Companies Act 2013

After years of debate, the Indian Parliament passed its first major change of the country’s corporate law in more than 50 years, which includes several important provisions that modernize India’s corporate governance rules. more>>

A Game Changer- Goods & Service Tax ( GST)


GST aims to make India a single market with common tax rates and procedures and remove the economic barriers, between States, thus paving the way for an integrated economy at the national level. By subsuming most of the Central and State taxes into a single tax and by allowing a set-off of prior-stage taxes for the transactions across the entire value chain, it would mitigate the ill effects of cascading, improve competitiveness and improve liquidity of the businesses. GST is a destination based tax. It follows a multi-stage collection mechanism. In this, tax is collected at every stage and the credit of tax paid at the previous stage is available as a set off at the next stage of transaction.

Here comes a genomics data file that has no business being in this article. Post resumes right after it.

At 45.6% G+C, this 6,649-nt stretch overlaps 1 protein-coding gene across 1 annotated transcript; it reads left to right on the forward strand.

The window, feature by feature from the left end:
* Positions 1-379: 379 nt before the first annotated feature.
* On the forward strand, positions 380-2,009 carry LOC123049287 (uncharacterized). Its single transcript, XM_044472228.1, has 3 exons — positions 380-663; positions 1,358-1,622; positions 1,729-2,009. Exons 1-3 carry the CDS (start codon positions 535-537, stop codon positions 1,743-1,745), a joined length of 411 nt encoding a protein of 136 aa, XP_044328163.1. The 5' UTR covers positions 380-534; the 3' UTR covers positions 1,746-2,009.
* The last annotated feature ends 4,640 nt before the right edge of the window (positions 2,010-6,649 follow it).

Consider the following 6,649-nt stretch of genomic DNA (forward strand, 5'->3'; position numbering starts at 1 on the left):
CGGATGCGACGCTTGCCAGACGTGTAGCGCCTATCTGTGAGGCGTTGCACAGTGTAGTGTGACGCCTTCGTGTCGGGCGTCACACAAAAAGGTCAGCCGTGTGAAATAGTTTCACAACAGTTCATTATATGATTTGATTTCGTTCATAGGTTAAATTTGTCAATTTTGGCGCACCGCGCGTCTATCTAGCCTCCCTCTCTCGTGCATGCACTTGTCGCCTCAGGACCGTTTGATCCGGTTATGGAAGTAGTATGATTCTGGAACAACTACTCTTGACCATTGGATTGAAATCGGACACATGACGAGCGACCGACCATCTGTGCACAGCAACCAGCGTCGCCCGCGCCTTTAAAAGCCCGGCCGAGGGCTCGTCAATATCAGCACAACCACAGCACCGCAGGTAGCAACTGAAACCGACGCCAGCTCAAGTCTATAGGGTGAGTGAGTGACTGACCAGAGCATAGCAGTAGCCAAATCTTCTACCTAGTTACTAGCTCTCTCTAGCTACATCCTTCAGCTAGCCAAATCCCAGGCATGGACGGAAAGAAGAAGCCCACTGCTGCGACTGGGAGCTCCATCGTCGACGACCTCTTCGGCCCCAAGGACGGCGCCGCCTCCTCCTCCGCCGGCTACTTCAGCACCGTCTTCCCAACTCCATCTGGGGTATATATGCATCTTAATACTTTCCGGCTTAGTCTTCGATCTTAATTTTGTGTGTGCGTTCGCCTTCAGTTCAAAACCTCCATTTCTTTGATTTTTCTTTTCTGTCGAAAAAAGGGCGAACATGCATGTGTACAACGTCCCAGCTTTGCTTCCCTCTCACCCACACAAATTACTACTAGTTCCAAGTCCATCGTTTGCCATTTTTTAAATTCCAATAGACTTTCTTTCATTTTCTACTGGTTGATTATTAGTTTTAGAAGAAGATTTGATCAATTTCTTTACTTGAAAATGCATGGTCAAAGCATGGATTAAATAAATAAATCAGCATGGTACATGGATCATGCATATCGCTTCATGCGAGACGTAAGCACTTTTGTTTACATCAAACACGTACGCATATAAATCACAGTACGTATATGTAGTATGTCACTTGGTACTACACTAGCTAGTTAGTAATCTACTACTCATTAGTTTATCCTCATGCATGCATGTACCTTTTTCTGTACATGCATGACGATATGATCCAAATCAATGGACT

GST is expected to bring buoyancy to the Government revenue by widening the tax base and improving the taxpayer compliance. GST is likely improve India’s ranking in the Ease of Doing Business Index and is estimated to increase the GDP growth by 1.5 to 2%.

The taxpayers would not be required to maintain records and show compliance with a myriad of indirect tax laws of the Central Government and the State Governments like Central Excise, Service Tax, VAT, Central Sales Tax, Octroi, Entry Tax, Luxury Tax, Entertainment Tax, etc. They would only need to maintain records and show compliance in respect of Central Goods and Services Tax Act and State (or Union Territory) Goods and Services Tax Act for all intra-State supplies (which are almost identical laws) and with Integrated Goods and Services Tax for all inter-State supplies (which also has most of its basic features derived from the CGST and the SGST Act).

A FAQ on GST is available in the ‘Downloads’ section of this website

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